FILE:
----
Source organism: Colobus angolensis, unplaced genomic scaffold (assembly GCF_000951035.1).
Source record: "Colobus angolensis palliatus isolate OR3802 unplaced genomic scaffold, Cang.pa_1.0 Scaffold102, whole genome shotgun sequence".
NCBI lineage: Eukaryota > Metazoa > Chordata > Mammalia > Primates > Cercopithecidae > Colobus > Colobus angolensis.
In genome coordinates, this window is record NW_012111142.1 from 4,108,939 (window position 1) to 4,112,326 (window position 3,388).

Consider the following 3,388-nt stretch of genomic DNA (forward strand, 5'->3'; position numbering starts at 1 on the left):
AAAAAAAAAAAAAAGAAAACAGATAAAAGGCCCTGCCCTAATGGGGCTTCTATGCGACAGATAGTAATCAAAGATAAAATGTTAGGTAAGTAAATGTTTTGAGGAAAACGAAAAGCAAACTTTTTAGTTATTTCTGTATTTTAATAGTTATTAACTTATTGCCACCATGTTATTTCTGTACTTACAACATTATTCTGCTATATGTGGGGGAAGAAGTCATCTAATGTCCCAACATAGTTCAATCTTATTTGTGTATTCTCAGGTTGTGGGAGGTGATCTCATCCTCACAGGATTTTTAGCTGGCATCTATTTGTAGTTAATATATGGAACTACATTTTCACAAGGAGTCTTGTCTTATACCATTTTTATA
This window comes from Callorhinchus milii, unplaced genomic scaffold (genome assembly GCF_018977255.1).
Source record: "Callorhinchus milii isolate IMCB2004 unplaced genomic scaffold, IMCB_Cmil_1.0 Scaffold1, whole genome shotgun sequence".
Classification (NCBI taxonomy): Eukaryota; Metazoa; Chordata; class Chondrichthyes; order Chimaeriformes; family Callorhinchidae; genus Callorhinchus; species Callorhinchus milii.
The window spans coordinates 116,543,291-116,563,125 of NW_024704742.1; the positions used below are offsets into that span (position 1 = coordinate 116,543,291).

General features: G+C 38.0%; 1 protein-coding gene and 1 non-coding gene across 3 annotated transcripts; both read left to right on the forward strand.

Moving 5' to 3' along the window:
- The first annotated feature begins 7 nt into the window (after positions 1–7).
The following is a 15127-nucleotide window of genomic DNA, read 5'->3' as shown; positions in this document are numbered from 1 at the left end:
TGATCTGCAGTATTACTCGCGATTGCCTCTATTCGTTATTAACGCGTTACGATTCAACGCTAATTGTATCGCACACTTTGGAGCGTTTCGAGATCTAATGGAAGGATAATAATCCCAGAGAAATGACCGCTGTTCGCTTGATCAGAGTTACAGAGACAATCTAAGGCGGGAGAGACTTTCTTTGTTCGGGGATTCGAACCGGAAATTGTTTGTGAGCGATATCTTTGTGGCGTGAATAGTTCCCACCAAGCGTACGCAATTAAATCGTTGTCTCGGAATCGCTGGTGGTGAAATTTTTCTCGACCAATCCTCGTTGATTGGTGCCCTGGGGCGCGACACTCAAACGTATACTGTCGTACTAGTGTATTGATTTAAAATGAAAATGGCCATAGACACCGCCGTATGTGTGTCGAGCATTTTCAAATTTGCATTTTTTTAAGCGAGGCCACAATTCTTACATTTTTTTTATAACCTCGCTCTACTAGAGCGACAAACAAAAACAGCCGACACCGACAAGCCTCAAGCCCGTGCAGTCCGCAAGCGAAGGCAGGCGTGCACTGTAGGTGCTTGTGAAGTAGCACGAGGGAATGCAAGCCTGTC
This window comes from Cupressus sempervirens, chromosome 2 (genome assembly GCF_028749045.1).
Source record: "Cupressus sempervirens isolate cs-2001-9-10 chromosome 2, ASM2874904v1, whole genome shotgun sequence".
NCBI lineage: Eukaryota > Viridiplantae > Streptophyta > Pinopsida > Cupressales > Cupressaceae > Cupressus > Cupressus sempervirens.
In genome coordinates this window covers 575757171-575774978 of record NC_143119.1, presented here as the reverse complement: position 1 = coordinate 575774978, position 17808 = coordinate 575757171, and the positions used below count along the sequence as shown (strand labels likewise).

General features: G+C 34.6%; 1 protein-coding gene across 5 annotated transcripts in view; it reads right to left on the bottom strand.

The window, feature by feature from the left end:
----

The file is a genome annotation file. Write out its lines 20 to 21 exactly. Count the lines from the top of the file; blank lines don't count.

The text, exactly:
General features: G+C 34.6%; 1 protein-coding gene across 5 annotated transcripts in view; it reads right to left on the bottom strand.

The window, feature by feature from the left end: